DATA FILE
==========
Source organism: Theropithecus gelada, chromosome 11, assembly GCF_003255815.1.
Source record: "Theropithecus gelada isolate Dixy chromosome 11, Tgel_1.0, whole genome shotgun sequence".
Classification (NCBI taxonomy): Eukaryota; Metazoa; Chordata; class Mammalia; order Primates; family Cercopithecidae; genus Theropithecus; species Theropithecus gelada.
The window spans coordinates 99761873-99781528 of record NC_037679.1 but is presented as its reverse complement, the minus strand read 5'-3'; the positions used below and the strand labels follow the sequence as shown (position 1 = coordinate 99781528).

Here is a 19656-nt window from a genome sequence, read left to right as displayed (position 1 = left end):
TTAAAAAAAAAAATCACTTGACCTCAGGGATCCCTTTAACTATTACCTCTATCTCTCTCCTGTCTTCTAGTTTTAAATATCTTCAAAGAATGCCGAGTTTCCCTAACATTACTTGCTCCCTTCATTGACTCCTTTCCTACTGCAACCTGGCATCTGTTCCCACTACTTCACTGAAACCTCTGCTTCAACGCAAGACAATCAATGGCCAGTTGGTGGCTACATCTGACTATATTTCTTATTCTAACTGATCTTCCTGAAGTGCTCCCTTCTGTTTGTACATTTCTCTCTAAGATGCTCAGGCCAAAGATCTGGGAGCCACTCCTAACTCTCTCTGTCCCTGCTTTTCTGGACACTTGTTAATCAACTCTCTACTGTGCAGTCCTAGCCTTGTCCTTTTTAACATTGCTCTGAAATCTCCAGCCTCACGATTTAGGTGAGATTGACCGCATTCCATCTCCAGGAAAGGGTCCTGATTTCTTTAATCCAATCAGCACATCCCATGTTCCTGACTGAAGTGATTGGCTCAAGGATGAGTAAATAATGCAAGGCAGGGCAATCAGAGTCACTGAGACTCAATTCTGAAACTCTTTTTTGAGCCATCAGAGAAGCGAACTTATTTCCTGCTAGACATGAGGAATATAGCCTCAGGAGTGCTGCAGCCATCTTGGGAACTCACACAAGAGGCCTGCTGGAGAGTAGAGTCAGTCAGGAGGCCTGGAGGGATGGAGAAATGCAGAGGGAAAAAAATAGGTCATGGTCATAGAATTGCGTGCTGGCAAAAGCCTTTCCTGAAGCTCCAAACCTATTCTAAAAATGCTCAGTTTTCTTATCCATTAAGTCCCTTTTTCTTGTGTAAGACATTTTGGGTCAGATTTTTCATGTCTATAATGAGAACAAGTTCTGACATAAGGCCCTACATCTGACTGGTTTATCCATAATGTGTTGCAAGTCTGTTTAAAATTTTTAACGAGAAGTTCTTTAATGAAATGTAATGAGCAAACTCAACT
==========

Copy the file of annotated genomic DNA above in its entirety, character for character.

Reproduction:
Source organism: Theropithecus gelada, chromosome 11, assembly GCF_003255815.1.
Source record: "Theropithecus gelada isolate Dixy chromosome 11, Tgel_1.0, whole genome shotgun sequence".
Classification (NCBI taxonomy): Eukaryota; Metazoa; Chordata; class Mammalia; order Primates; family Cercopithecidae; genus Theropithecus; species Theropithecus gelada.
The window spans coordinates 99761873-99781528 of record NC_037679.1 but is presented as its reverse complement, the minus strand read 5'-3'; the positions used below and the strand labels follow the sequence as shown (position 1 = coordinate 99781528).

Here is a 19656-nt window from a genome sequence, read left to right as displayed (position 1 = left end):
TTAAAAAAAAAAATCACTTGACCTCAGGGATCCCTTTAACTATTACCTCTATCTCTCTCCTGTCTTCTAGTTTTAAATATCTTCAAAGAATGCCGAGTTTCCCTAACATTACTTGCTCCCTTCATTGACTCCTTTCCTACTGCAACCTGGCATCTGTTCCCACTACTTCACTGAAACCTCTGCTTCAACGCAAGACAATCAATGGCCAGTTGGTGGCTACATCTGACTATATTTCTTATTCTAACTGATCTTCCTGAAGTGCTCCCTTCTGTTTGTACATTTCTCTCTAAGATGCTCAGGCCAAAGATCTGGGAGCCACTCCTAACTCTCTCTGTCCCTGCTTTTCTGGACACTTGTTAATCAACTCTCTACTGTGCAGTCCTAGCCTTGTCCTTTTTAACATTGCTCTGAAATCTCCAGCCTCACGATTTAGGTGAGATTGACCGCATTCCATCTCCAGGAAAGGGTCCTGATTTCTTTAATCCAATCAGCACATCCCATGTTCCTGACTGAAGTGATTGGCTCAAGGATGAGTAAATAATGCAAGGCAGGGCAATCAGAGTCACTGAGACTCAATTCTGAAACTCTTTTTTGAGCCATCAGAGAAGCGAACTTATTTCCTGCTAGACATGAGGAATATAGCCTCAGGAGTGCTGCAGCCATCTTGGGAACTCACACAAGAGGCCTGCTGGAGAGTAGAGTCAGTCAGGAGGCCTGGAGGGATGGAGAAATGCAGAGGGAAAAAAATAGGTCATGGTCATAGAATTGCGTGCTGGCAAAAGCCTTTCCTGAAGCTCCAAACCTATTCTAAAAATGCTCAGTTTTCTTATCCATTAAGTCCCTTTTTCTTGTGTAAGACATTTTGGGTCAGATTTTTCATGTCTATAATGAGAACAAGTTCTGACATAAGGCCCTACATCTGACTGGTTTATCCATAATGTGTTGCAAGTCTGTTTAAAATTTTTAACGAGAAGTTCTTTAATGAAATGTAATGAGCAAACTCAACT